Cancer surgeons strive to remove cancerous cells while preserving as much healthy tissue as possible. Unfortunately, cancer cells are notoriously difficult to identify visually.
A group led by the National Cancer Institute’s Hisataka Kobayashi has developed a fluorescent spray that can label cancer cells within a minute. The hope is that surgeons could apply it during or after a procedure to catch any cancer cells they might have missed.
Several research teams have been working on fluorescent labels for cancer cells that could serve as a visual guide for surgeons, but other methods typically take much longer to work.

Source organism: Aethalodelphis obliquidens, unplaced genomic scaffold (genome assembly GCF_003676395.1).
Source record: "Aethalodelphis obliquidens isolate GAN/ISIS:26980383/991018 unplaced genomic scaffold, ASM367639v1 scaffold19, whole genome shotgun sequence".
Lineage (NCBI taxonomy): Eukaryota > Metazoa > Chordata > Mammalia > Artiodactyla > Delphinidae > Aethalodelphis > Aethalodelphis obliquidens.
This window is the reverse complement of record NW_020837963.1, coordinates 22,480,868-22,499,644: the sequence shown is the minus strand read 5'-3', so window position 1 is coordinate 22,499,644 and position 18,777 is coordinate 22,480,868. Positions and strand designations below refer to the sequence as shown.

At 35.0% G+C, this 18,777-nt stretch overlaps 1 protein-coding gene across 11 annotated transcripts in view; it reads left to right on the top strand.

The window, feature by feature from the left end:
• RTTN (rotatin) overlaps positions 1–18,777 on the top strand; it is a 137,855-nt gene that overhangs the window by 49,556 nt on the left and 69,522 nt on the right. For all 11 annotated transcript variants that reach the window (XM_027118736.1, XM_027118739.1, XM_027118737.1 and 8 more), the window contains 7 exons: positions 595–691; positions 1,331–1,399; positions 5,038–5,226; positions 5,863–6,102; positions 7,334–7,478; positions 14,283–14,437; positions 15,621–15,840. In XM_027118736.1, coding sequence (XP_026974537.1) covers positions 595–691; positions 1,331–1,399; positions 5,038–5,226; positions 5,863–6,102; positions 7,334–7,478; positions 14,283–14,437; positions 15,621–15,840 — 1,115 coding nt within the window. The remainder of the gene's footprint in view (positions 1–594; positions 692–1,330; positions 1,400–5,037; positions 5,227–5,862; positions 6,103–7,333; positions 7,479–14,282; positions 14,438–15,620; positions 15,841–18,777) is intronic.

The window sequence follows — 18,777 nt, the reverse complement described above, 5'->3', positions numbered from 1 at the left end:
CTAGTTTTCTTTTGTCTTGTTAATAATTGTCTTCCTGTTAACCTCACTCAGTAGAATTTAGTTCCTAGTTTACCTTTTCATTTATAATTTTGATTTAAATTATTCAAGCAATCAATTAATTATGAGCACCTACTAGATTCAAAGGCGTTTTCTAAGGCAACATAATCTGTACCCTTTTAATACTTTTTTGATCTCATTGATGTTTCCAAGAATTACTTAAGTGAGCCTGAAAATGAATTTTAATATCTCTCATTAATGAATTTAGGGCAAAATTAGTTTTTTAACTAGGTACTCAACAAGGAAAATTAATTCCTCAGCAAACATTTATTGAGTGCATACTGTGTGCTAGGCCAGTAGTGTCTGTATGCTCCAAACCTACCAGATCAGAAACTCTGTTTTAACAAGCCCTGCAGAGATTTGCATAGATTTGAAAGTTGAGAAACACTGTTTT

The researchers demonstrated the spray’s ability to label cancer cells in mice in a study published last week in Science Translational Medicine. The fluorescence is activated by an enzyme called y-glutamyl transpeptidase that is abundant in tumor cells but not in normal cells. The probe that Kobayashi and his team designed contains a chemical target of the tumor enzyme. The enzyme cleaves the chemical on contact, and this activates the fluorescence signal.